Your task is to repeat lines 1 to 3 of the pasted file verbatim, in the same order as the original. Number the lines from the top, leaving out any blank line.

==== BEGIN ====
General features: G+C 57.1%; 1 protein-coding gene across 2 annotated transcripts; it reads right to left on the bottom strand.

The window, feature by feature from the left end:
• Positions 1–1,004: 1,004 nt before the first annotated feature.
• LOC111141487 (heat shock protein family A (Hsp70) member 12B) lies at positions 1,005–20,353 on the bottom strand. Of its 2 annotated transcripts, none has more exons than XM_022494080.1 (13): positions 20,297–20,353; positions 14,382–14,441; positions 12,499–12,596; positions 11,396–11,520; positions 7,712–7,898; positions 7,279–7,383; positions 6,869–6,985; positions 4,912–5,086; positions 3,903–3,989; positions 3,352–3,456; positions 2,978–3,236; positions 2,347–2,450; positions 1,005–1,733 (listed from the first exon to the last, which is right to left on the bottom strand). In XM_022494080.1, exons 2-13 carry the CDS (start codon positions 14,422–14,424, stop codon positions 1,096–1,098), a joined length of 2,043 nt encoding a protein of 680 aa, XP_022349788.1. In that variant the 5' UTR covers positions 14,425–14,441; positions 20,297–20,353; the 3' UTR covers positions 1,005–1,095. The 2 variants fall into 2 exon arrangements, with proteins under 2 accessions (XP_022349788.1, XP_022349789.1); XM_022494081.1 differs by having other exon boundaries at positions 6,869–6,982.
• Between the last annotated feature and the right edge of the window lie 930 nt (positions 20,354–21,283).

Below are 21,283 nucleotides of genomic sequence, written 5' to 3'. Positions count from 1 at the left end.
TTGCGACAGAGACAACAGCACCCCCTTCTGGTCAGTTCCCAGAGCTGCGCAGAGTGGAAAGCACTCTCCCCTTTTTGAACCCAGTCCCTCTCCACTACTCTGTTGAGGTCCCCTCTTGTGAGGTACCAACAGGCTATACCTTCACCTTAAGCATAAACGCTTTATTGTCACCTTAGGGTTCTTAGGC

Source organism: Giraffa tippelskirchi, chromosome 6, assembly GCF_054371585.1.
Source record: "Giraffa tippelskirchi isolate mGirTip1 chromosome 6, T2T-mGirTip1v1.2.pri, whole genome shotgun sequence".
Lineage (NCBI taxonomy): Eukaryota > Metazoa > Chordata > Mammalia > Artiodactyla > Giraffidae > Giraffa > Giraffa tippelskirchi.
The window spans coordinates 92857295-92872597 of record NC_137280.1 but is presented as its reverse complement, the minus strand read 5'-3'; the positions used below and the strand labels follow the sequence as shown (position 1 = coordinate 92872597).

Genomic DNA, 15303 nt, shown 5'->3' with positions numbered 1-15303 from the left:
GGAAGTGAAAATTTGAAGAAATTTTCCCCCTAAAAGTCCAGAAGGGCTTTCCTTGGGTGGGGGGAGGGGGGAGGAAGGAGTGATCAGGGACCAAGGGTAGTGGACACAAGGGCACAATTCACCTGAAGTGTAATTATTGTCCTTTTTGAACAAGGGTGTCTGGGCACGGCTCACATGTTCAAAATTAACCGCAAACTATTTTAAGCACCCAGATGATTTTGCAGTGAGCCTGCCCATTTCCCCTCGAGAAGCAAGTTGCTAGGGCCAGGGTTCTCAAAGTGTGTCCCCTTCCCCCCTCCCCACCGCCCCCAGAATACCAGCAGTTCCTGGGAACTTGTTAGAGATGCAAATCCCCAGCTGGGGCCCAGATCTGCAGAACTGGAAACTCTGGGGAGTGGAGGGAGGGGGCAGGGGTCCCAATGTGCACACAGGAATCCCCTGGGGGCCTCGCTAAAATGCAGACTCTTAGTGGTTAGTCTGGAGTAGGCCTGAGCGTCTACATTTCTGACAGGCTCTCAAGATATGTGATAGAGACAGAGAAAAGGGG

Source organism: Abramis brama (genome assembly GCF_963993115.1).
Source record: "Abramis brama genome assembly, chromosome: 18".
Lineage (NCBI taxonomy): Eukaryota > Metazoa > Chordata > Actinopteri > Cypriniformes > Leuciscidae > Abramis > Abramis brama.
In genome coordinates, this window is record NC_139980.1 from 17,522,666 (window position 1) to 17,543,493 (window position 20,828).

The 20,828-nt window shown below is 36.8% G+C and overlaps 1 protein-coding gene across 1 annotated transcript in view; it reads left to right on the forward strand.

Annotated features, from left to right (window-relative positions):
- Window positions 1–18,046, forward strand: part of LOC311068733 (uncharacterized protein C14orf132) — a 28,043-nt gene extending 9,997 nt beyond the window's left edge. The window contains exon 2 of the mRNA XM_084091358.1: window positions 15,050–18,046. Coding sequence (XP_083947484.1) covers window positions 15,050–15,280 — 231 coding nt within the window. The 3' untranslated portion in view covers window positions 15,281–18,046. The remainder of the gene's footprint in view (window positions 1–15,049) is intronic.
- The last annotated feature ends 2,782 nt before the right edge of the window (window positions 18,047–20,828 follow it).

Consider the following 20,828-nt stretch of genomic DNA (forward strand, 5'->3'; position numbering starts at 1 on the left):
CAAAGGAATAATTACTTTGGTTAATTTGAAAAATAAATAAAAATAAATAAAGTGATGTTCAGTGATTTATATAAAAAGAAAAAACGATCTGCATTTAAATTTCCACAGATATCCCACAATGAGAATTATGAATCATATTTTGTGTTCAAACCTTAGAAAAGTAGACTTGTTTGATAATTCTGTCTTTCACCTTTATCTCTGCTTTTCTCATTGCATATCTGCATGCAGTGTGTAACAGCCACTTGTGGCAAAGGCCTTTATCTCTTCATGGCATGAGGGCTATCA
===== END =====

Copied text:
General features: G+C 57.1%; 1 protein-coding gene across 2 annotated transcripts; it reads right to left on the bottom strand.

The window, feature by feature from the left end:
• Positions 1–1,004: 1,004 nt before the first annotated feature.